Resource Management or lack of, can make or break your company’s project portfolio.


A project’s success rests significantly on its team, making resources one of the most important investments in the project. Yet in most cases, Resource Management is practically non-existent. How do you ensure that the right resources, are working on the right thing, at the right time?

There are 2 things that must come into play: prioritizing projects based on the value provided to the organization, and assigning the right resources to the priority projects. If you don’t understand the required skillset, or the resources capacity, availability, and utilization, this is difficult to do.

Resources (employees and contractors) are typically the biggest investment for a company, yet most of the time they are not fully or efficiently utilized. Also, there may be a need to balance the ratio of employees and contractors to provide flexibility in the ebb and flow of projects from year to year, and still provide continuity. If you don’t understand the required skillset, or the resources capacity, availability, and utilization, this is difficult to do.

Resource Management can help remedy these pain points by:

1)Taking inventory of the resources you have

2)Determining what skill sets and experience you need

3)Seeing how your resources are currently allocated

4)Determining current resource capacity and utilization

5)Strategically assigning, allocating, and hiring employees + contractors

6)Tracking and managing resources on a regular basis

Taking inventory of the resources you have

First, understand the resources you have. What are their strengths and weaknesses? Can they perform in multiple capacities or are they experts in a particular area? Do they have the right experience and expertise to perform the project work required? Taking inventory of your talent is the first step.

Determining what skill sets and experience you need

While taking talent inventory, determine what projects add the most value to the company and prioritize the projects. Are your current resources capable of completing the priority projects successfully? If not, what skill set and/or experience is lacking? Determine if there is a hiring or contracting opportunity.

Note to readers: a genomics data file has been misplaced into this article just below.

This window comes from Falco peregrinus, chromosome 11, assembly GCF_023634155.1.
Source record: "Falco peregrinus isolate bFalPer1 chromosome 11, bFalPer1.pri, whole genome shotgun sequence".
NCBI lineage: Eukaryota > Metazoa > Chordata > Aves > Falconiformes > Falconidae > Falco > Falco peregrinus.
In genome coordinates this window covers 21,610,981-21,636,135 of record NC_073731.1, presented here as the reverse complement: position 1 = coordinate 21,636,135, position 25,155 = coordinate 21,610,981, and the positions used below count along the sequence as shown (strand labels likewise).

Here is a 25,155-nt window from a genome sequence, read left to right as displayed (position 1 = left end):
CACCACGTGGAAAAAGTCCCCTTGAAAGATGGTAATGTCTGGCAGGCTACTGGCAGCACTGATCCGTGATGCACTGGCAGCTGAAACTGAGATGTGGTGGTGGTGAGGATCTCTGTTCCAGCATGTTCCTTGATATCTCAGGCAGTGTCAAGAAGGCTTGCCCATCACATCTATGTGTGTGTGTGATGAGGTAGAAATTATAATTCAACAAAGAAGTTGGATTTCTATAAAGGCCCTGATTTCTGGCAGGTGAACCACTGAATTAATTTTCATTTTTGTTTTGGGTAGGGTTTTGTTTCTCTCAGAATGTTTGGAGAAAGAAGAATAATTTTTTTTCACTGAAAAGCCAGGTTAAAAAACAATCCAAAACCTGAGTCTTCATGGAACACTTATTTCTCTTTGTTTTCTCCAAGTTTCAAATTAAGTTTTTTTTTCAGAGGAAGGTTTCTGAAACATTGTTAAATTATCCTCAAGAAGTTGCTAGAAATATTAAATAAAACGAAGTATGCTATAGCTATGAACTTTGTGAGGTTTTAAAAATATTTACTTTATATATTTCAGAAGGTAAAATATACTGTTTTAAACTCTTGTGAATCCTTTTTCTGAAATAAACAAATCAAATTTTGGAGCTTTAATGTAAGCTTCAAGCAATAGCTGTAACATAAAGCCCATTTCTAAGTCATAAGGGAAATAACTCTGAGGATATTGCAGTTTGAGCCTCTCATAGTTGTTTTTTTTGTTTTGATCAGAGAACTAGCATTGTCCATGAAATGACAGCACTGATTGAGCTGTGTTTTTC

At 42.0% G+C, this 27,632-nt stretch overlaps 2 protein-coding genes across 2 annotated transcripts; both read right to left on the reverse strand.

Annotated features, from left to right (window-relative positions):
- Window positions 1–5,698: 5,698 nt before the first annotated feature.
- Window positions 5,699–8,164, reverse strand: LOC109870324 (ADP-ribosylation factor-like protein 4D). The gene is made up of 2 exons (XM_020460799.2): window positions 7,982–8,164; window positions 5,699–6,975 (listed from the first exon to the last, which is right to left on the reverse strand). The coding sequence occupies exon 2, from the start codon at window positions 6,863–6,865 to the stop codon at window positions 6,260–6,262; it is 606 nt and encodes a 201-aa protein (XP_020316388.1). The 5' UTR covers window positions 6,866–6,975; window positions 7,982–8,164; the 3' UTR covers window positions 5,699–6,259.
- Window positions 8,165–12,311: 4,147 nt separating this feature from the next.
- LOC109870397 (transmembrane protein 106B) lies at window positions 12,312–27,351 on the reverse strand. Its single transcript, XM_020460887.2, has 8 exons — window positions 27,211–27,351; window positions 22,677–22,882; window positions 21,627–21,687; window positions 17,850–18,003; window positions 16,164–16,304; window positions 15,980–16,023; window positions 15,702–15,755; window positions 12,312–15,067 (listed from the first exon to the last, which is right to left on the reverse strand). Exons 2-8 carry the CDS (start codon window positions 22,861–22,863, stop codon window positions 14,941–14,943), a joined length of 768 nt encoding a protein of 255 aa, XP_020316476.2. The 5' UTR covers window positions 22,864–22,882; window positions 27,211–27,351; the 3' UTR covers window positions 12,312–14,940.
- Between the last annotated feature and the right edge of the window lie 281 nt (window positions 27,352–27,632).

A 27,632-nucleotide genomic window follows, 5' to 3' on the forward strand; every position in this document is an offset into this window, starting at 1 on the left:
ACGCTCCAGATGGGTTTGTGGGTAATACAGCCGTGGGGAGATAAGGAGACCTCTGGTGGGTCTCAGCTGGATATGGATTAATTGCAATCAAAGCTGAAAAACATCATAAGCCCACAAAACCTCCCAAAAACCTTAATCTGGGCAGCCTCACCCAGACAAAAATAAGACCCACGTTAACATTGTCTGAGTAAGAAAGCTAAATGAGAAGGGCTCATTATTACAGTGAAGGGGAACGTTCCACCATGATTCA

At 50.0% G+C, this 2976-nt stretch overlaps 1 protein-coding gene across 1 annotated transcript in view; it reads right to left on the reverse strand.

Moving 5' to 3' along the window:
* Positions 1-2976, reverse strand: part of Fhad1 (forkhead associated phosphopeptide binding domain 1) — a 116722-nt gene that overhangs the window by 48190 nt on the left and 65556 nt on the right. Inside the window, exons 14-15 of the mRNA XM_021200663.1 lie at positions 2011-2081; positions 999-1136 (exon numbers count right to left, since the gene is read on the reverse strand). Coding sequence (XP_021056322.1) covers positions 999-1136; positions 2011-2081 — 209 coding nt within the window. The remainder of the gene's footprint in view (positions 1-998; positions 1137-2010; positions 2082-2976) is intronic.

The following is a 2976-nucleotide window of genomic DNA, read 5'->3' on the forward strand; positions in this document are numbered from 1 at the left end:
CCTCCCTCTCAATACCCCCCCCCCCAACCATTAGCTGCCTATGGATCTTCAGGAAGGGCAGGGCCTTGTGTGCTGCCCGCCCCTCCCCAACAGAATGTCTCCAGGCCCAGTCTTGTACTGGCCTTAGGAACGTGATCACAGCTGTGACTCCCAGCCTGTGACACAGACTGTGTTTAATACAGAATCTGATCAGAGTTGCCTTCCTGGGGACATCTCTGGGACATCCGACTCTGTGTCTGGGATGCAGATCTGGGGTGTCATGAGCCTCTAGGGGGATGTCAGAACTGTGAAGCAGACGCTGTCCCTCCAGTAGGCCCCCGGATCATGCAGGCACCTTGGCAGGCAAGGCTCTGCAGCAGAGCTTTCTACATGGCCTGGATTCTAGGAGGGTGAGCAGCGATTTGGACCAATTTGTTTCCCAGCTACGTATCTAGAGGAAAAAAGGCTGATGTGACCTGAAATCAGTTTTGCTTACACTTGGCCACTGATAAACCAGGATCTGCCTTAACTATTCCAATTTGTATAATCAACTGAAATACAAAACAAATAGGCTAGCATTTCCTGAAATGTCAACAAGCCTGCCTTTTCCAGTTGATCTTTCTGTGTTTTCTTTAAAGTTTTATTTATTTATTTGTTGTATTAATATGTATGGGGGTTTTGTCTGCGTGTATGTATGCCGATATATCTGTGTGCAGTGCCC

Seeing how your resources are currently allocated

Next, understand what your current resources are working on and how much of their time is allocated to projects and other work. Most teams operate in a complex matrix organization, so how does this factor into their project availability? How does their current availability align with the priority project list? When will they be available to work on the priority project? Do they need to be backfilled on their existing work, so they can be available? Capacity, rolling off, rolling on, utilization, these are all components of Resource Management.

Determining current resource capacity and utilization

Before assigning resources to projects, it’s important that the project schedules identify the resources needed to accomplish the work and provide accurate estimates on when they start, how much of their time is required, and when they roll off. Plan in generalities, so there is flexibility when transferring to and from projects. For example, resource A is needed the first week of April, will be about 50% utilized, and will roll-off the end of July. Specific dates are difficult to manage and are not realistic, there is usually project overlap on the resources transition from one set of work to another.

Strategically assigning, allocating, and hiring

Strategically allocate resources to the priority projects based on project dates, resource requirements, and availability. This is more of an art than a science, and sometimes creativity and thinking out of the box is required. Also, this is a good time to evaluate whether to use an employee or contractor and determine what benefit and flexibility the resource would provide. Once the resources are assigned, look at their allocation to make sure they are not over-utilized or significantly under-utilized. Over-utilization definitely should be addressed. If slightly under-utilized, that is usually acceptable, since work is often underestimated. If there is at least 25% availability, determine what other work can be assigned or where they can assist others. Making sure resources are fully utilized is also referred to as resource levelling.

Tracking and managing resources on a regular basis

Once the resources are assigned and levelled, make sure their time spent is tracked by project. It is important to compare their actual work to the estimates to determine if the resource estimates should be adjusted. If the actuals are tracking to the estimates and the work results are to expectation, then monitoring is all that is needed. If there are large variances between estimated and actual work or the work quality is not satisfactory, determine if estimates need to be adjusted, training is needed, or other resources are required.


As you can see, Resource Management consists of 5 parts: planning, estimating, allocation, leveling, utilization. By managing the resources, you can ensure you have the right people, working on the right thing, at the right time. Your employee/contractor investment is used to it’s full potential and the benefits from completing the priority projects successfully and quickly adds tremendous value. When the organization recognizes this value, be prepared for an increase in projects, which will require more resources to manage. As Resource Management matures, so does the organization’s continuous improvement.

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